Correlations of Calcium Accumulations in Arteries, Veins, Cartilages, Ligaments, and Bones in Single Humans


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Abstract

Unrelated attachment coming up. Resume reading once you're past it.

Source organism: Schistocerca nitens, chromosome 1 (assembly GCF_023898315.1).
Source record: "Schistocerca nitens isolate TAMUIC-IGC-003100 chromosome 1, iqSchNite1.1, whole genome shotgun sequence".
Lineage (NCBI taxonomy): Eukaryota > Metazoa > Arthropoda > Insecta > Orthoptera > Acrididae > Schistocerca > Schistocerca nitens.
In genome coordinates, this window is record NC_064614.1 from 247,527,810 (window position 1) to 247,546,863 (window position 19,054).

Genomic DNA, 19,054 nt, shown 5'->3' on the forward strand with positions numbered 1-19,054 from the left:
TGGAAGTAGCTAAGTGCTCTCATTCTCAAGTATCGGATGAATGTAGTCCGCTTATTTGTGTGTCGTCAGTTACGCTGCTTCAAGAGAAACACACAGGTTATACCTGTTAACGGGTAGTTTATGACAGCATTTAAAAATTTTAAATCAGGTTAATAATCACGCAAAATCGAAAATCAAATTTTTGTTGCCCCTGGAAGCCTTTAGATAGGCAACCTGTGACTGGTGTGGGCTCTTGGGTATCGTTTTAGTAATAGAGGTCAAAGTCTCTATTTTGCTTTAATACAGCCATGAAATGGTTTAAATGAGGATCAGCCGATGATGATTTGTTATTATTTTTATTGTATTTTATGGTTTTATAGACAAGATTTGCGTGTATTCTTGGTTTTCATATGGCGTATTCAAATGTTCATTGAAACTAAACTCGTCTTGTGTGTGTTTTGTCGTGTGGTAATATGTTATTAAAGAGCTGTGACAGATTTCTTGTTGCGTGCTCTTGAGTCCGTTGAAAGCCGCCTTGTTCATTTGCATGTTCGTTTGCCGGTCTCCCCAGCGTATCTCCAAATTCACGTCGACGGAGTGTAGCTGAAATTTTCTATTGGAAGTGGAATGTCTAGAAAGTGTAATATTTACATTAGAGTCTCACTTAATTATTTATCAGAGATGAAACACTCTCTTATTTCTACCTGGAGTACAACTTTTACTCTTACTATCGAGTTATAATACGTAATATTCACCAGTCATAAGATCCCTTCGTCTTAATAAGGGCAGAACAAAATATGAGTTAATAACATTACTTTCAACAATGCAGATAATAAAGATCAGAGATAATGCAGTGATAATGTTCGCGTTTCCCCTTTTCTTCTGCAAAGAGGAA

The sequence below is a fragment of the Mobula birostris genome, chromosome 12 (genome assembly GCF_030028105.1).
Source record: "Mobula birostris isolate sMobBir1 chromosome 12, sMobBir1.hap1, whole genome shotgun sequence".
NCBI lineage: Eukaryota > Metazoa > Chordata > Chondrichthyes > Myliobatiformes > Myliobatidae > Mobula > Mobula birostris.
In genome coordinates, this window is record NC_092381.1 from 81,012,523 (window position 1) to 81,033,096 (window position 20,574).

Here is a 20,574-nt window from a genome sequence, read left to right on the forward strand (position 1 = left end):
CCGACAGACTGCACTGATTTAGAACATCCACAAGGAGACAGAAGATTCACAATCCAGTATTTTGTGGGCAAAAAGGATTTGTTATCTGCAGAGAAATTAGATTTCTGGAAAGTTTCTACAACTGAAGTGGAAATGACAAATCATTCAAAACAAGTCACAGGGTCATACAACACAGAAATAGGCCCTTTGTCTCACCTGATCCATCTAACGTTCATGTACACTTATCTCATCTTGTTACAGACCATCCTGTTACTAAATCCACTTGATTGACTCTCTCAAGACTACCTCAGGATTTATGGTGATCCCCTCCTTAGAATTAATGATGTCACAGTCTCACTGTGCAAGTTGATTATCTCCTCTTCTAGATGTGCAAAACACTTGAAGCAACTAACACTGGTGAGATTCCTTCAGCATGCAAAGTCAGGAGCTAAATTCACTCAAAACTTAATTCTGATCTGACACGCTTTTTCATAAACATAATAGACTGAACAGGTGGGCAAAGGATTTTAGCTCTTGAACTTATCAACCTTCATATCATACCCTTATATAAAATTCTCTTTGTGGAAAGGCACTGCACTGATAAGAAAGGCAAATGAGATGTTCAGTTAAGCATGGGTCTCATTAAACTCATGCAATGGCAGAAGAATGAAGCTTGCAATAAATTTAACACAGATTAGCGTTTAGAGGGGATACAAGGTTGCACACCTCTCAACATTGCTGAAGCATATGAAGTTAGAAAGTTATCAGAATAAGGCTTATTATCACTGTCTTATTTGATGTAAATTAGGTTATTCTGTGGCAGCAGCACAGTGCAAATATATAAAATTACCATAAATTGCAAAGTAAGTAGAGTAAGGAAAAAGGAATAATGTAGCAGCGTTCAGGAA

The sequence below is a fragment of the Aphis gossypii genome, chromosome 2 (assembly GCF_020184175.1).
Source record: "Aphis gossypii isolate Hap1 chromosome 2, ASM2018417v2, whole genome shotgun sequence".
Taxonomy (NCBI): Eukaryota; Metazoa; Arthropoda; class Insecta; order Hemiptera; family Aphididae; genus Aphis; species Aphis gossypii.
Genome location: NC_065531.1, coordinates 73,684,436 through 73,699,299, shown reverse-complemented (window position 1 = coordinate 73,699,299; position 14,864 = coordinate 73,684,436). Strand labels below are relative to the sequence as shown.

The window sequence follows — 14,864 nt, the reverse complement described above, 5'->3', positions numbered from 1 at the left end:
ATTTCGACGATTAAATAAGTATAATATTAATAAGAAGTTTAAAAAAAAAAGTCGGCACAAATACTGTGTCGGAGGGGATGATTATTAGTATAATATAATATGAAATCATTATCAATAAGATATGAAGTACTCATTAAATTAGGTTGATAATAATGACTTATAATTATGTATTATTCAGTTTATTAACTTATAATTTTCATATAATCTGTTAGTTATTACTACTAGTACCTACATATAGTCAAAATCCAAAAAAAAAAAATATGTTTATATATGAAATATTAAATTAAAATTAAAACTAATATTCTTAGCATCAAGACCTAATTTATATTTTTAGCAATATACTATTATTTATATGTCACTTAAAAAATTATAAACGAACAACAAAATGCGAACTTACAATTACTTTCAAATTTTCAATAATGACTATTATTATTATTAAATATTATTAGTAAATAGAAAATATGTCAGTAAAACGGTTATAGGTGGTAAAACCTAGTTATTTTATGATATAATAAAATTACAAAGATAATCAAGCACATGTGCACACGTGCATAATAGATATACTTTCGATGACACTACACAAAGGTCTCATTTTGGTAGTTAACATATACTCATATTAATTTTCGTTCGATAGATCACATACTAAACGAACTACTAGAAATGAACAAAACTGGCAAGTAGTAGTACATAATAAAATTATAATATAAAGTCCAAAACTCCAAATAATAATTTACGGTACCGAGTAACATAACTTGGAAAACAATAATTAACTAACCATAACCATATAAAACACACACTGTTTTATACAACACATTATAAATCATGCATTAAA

To show the relationships of calcium accumulation in the thoracic aorta to the other tissues, calcium contents were determined with a microwave-induced plasma-atomic emission spectrometer on arteries, veins, cartilages, ligaments, and bones. These tissues were resected from 18 individuals, consisting of 11 men and 7 women who died in the age range 59–91 yr. As thoracic and abdominal aortas are routinely used for radiographic examination of arterial calcification, they appear to be standard tissues of the calcium accumulation. The calcium accumulations were determined in the femoral artery, the superior and inferior venae cavae, the internal jugular vein, cartilages of the articular disk of the temporomandibular joint and the intervertebral disk, both the ligaments of the anterior cruciate ligament and the ligamentum capitis femoris, and the calcaneus, in contrast with the thoracic aorta.As calcium increased in the thoracic aorta, it increased in the femoral artery, the articular disk of the temporomandibular joint, the intervertebral disk, both ligaments of the anterior cruciate ligament, and the ligamentum capitis femoris, but it did not increase in veins, such as the superior and inferior venae cavae and the internal jugular vein. In contrast, it decreased in the calcaneus.

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